Thursday, May 31, 2012

>Oxyura vantetsi (New Zealand Stiff-tailed Duck)

New Zealand Stiff-tailed Duck


New Zealand Stiff-tailed Duck
Conservation status
Scientific classification
Species:O. vantetsi
Binomial name
Oxyura vantetsi
Worthy, 2005
The New Zealand Stiff-tailed Duck (Oxyura vantetsi) is an extinct duck species from New Zealand which is known only from subfossil remains. It was first described as a distinct species by Trevor H. Worthy in 2005.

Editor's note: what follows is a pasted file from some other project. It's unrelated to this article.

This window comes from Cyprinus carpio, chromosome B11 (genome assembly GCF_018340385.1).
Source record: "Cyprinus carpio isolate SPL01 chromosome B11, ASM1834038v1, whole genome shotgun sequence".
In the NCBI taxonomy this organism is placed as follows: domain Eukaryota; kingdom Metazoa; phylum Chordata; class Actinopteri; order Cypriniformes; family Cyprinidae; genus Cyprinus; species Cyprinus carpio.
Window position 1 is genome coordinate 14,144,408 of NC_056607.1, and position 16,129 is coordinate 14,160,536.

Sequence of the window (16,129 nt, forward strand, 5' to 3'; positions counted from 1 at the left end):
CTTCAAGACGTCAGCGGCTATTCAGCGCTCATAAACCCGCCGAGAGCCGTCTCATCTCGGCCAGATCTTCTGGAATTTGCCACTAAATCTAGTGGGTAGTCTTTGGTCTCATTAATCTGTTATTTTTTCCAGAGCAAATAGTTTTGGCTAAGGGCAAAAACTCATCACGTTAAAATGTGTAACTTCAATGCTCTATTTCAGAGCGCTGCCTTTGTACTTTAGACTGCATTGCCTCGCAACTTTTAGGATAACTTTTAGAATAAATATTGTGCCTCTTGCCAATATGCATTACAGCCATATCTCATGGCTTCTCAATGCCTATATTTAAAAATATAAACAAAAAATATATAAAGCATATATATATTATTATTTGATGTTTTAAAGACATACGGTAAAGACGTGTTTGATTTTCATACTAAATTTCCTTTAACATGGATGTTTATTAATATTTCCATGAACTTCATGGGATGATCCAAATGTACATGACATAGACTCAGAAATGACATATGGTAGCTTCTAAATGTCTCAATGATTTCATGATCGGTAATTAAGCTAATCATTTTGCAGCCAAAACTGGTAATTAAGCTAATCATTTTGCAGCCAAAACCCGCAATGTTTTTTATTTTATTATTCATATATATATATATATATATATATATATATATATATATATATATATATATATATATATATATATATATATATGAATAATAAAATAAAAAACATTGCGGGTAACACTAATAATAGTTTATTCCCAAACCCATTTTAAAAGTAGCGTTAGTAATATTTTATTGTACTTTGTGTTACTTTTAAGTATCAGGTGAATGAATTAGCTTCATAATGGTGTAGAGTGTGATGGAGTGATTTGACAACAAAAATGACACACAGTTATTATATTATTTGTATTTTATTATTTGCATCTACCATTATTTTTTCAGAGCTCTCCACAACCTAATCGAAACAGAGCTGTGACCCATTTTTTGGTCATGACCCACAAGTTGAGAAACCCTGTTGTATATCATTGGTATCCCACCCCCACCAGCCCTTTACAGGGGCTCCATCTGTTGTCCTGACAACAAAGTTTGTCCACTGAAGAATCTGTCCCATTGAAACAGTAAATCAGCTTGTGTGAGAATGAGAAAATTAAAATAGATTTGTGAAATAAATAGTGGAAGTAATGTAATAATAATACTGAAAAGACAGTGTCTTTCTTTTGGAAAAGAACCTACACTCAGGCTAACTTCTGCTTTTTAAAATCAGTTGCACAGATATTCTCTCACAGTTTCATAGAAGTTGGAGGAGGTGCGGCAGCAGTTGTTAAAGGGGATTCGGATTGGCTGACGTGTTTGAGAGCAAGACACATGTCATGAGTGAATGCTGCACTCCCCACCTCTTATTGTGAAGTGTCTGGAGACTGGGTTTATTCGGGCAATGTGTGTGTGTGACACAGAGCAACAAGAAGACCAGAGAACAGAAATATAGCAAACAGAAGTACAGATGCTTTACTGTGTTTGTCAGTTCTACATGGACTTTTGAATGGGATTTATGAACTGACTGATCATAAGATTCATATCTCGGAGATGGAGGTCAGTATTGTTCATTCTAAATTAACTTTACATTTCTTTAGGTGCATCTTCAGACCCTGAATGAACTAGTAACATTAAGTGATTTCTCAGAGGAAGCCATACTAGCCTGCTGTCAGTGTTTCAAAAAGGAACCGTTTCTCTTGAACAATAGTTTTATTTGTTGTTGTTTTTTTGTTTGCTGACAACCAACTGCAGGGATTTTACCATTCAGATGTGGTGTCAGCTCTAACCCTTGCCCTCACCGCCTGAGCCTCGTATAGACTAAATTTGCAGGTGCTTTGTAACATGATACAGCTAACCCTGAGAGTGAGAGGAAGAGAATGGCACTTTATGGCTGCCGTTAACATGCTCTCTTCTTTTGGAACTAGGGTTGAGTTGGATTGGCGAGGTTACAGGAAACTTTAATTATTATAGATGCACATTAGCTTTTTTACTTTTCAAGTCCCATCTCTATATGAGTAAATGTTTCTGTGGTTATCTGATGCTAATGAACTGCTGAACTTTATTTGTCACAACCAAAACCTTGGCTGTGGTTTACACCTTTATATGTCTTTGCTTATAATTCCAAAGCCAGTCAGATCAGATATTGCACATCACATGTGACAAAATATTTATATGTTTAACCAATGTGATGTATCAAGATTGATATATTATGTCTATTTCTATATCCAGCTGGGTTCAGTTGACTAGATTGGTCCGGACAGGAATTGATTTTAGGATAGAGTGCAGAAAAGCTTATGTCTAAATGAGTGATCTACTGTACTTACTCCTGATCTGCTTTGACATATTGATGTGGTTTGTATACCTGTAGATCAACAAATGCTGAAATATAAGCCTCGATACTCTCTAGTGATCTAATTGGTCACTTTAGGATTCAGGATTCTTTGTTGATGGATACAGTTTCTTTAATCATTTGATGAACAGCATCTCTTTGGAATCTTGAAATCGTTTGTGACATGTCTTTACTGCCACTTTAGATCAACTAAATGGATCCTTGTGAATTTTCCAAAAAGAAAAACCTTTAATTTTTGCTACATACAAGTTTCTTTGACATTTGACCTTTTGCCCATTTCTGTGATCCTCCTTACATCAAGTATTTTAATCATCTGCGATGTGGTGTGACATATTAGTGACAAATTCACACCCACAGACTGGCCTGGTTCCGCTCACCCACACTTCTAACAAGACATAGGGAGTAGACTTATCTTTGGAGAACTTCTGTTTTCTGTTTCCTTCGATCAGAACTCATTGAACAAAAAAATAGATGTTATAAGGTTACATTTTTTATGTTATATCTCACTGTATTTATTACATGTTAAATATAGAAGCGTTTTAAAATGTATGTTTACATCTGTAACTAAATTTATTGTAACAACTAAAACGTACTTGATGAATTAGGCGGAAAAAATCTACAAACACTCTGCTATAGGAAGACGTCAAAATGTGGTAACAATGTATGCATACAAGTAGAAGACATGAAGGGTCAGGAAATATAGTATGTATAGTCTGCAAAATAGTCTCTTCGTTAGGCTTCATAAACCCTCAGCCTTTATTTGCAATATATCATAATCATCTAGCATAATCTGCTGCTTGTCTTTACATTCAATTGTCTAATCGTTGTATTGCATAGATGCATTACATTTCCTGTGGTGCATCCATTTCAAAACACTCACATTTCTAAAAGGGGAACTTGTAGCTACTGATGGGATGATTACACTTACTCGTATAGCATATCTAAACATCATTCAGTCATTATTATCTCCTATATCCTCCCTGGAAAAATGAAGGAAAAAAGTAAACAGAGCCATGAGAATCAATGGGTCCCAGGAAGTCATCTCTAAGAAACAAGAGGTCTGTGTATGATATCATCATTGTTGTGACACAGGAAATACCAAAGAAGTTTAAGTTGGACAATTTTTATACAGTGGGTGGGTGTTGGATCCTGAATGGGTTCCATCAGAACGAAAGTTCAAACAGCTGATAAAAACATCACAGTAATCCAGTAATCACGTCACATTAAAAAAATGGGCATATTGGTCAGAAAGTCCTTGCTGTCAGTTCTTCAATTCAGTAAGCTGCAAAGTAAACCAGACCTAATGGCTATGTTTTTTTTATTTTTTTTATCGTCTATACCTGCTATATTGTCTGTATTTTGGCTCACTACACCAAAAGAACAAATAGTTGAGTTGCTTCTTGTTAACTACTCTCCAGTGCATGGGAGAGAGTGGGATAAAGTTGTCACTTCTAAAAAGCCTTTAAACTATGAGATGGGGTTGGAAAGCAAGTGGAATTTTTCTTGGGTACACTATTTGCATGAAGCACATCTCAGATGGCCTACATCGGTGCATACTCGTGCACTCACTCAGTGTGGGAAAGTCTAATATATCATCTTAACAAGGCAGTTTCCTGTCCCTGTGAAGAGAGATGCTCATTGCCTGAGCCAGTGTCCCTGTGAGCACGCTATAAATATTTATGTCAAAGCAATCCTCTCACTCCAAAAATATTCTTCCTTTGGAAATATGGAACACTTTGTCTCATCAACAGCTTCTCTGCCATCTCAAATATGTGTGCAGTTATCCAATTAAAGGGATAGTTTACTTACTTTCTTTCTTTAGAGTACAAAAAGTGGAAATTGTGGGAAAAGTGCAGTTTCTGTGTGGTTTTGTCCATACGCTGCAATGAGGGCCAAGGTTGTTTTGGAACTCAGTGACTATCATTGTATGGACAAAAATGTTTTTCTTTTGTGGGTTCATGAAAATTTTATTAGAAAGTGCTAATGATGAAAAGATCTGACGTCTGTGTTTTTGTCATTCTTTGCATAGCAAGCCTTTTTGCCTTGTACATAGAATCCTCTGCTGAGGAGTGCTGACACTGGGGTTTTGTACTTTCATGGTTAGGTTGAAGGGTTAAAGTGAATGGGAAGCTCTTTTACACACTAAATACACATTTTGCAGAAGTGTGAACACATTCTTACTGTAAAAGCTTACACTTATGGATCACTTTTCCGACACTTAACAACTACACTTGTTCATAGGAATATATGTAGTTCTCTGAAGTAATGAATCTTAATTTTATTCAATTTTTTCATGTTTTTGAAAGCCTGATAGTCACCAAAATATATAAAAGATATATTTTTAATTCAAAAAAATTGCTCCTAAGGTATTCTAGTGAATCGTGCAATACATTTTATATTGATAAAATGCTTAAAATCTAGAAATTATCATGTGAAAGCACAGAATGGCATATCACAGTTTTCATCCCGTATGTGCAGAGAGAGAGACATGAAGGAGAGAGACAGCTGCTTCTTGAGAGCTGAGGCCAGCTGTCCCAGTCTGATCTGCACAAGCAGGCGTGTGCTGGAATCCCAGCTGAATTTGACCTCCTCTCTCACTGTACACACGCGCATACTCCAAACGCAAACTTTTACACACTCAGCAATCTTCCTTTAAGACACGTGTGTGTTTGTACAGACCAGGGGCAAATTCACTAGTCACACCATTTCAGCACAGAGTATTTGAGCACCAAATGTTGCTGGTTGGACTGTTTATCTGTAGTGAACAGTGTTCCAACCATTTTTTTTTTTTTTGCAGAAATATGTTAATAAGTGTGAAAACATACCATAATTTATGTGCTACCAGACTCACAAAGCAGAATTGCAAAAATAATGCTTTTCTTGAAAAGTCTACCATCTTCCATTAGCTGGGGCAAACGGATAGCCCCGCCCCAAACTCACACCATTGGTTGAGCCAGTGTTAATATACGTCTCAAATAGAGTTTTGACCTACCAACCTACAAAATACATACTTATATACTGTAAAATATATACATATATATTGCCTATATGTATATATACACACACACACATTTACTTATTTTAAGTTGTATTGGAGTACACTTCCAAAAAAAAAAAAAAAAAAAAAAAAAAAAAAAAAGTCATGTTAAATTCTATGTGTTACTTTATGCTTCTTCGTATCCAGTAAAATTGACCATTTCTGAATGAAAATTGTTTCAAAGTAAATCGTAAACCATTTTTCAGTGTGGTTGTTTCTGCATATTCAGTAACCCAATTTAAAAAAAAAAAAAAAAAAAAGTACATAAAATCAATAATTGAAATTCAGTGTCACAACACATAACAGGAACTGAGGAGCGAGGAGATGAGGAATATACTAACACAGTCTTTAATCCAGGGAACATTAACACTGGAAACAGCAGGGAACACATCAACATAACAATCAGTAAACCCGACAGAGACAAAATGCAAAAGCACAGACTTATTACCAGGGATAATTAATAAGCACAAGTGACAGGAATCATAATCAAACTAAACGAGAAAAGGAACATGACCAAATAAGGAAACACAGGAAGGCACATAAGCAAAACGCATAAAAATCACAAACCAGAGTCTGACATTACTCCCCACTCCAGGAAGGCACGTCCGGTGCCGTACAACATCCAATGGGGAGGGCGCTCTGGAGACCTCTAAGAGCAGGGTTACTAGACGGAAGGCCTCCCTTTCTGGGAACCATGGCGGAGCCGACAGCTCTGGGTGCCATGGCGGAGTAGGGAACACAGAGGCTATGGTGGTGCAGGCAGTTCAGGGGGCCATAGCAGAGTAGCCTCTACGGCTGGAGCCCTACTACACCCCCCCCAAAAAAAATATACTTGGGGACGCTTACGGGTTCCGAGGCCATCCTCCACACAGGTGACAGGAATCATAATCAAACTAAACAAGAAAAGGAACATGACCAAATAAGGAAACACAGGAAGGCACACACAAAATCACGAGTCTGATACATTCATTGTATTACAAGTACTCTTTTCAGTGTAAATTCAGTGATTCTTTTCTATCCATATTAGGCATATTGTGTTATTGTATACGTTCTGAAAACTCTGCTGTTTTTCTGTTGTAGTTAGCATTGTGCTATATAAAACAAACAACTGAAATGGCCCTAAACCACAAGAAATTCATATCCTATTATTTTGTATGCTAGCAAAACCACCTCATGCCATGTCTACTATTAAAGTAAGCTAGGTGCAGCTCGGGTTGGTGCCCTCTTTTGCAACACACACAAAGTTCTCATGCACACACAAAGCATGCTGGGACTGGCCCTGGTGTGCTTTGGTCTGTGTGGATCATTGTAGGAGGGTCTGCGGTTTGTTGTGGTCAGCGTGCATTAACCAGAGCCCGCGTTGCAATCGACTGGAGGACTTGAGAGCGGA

The New Zealand Stiff-tailed Duck was closely related to the Australian Blue-billed Duck (Oxyura australis) but its bones were about one tenth smaller than those of its Australian relative. The holotype was found in 1967 at Lake Poukawa in Hawke's Bay, North Island, New Zealand and remains in the collection of the Museum of New Zealand Te Papa Tongarewa. The specific name honours the late Australian ornithologist Gerard Frederick van Tets (1929–1995) who first recognized the relationship of this species with the stiff-tailed ducks in 1983. Because the bones of the New Zealand Stiff-tailed Duck were unlabeled, it was not until 2004 that Trevor H. Worthy from the Museum of New Zealand Te Papa Tongarewa identified 19 bones out of 13,000 fossil remains of waterfowl found in the Holocene deposits at Lake Poukawa. The fossil remains consist of left humeri, distal left humeri, right humeri, distal right humeri, and proximal right humeri. The New Zealand Stiff-tailed Duck presumably became extinct due to overhunting by the Māori in the 16th century.

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